California surpassed New York on Tuesday as the U.S. state with the most coronavirus deaths, a grim reminder of the pandemic’s toll even as the vaccine rollout and a sharp drop in new cases buoyed hopes of life eventually returning to normal.
More than 45,000 people have died as of late Tuesday from COVID-19 in California, the most populous of the 50 states and one of the hardest hit in recent months. New York, severely stricken in the early stages of pandemic last spring, has reported 44,693 lives lost, according to a Reuters tally.
“This is a heart-wrenching reminder that COVID-19 is a deadly virus, and we mourn alongside every Californian who has suffered the tragic loss of a loved one during this pandemic,” Dr Mark Ghaly, the state’s health secretary, said of the milestone in an email to Reuters.
California, home to some 40 million people, emerged as a main U.S. epicenter of the pandemic during a year-end surge of infections and hospitalizations that swept much of the country, pushing many healthcare systems to their limits.
When considered in terms of per capita deaths, California, with 113 deaths per 100,000 people, ranks 32nd in the nation in COVID-19 mortality. By comparison, New York, with 230 deaths per 100,000, ranks second only to New Jersey, which has logged about 248 coronavirus deaths per 100,000 residents.
Nationwide, the daily tallies of new cases and hospitalizations from COVID-19 have been dropping steadily in recent weeks, while deaths, a lagging indicator, have plateaued.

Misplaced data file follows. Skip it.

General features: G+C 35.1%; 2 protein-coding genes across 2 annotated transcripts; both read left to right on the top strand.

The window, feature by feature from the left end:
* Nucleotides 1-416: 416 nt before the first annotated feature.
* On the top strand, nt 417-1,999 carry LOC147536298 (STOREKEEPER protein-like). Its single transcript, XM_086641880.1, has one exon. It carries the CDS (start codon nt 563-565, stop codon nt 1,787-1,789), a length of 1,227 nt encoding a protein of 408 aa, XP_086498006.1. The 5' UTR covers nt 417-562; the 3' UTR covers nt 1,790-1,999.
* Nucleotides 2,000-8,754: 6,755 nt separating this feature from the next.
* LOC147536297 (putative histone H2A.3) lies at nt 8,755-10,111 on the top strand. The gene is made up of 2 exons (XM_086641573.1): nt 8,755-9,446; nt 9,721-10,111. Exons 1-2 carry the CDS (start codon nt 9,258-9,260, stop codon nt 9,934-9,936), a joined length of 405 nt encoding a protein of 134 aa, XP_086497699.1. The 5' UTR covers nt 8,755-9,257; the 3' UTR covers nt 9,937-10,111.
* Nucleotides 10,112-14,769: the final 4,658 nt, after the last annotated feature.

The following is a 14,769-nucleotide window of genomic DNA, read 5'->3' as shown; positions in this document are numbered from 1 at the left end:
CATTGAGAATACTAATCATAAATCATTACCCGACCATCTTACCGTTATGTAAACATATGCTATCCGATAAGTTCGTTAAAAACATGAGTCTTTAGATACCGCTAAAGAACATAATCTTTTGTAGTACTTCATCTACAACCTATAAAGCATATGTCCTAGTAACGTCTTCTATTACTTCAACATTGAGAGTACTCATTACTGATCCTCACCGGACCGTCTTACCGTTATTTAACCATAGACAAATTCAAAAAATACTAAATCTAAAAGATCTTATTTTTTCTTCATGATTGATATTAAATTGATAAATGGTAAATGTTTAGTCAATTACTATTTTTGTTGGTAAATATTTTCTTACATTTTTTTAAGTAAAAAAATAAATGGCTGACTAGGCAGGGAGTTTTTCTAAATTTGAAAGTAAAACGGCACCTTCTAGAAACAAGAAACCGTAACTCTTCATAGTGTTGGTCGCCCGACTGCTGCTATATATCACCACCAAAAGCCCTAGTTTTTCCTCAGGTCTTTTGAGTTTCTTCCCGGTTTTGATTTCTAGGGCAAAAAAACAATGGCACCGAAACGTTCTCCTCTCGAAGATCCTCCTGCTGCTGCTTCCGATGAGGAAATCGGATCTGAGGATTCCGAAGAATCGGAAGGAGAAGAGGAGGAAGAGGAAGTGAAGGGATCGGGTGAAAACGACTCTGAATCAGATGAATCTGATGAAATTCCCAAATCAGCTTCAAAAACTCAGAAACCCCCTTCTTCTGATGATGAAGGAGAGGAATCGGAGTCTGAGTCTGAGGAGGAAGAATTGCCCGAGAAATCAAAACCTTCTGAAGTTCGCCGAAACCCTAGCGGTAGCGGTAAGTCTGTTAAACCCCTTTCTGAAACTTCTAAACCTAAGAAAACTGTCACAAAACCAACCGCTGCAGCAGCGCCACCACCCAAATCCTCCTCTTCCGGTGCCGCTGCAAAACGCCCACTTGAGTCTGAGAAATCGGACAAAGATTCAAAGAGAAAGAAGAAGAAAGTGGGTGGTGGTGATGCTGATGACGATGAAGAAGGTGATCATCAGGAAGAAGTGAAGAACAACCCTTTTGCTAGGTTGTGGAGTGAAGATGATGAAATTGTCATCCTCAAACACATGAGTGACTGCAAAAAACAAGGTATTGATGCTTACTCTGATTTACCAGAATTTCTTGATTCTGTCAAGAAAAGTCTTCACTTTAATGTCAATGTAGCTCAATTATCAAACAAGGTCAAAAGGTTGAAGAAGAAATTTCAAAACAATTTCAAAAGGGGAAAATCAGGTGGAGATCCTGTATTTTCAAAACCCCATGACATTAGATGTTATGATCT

The United States as a whole has reported 27.25 million infections and 468,559 deaths, as of late Tuesday. Just over 79,000 U.S. patients were hospitalized with COVID-19 on Tuesday, the lowest daily number since mid-November.
But in California, as in other states, the improvement obscures a march of illness, hospitalizations and deaths, which remain far higher than they were at the pandemic’s previous peak last summer.
The number of lives lost reported daily in the state has declined over the past several weeks, but remains “remarkably” high at an average of 500 fatalities per day over the past 14 days, Governor Gavin Newsom told a news conference.
“Deaths continue to be devastating,” Newsom said, speaking at the opening of a vaccination site at Levi’s Stadium in Santa Clara County near San Francisco.
Public health experts fear that gatherings for Super Bowl celebrations on Sunday, as well as the arrival of new, highly contagious variants of the virus may lead to another surge in cases before most Americans are vaccinated.
In an effort to speed up the immunization campaign being counted on to halt the pandemic, President Joe Biden on Tuesday announced that his administration planned to increase the number of vaccine doses shipped to the states, beginning on Feb. 15.
Part of the expanded supply will be sent to community health centers in an effort to improve vaccine access for the mostly poor and minority populations those centers serve, the White House said on Tuesday.
By Tuesday, about 33 million Americans had received at least one dose of vaccine to fight the coronavirus, the U.S. Centers for Disease Control and Prevention (CDC) reported.
“This vaccine is the weapon that will win this war,” New York Governor Andrew Cuomo said at a news briefing on Tuesday. Ten percent of New York state residents have received the vaccine, he said.
(Reporting by Sharon Bernstein in Sacramento, California and Lisa Shumaker in Chicago; additional reporting by Anurag Maan and Roshan Abraham in Bengaluru Editing by Jonathan Oatis, Robert Birsel)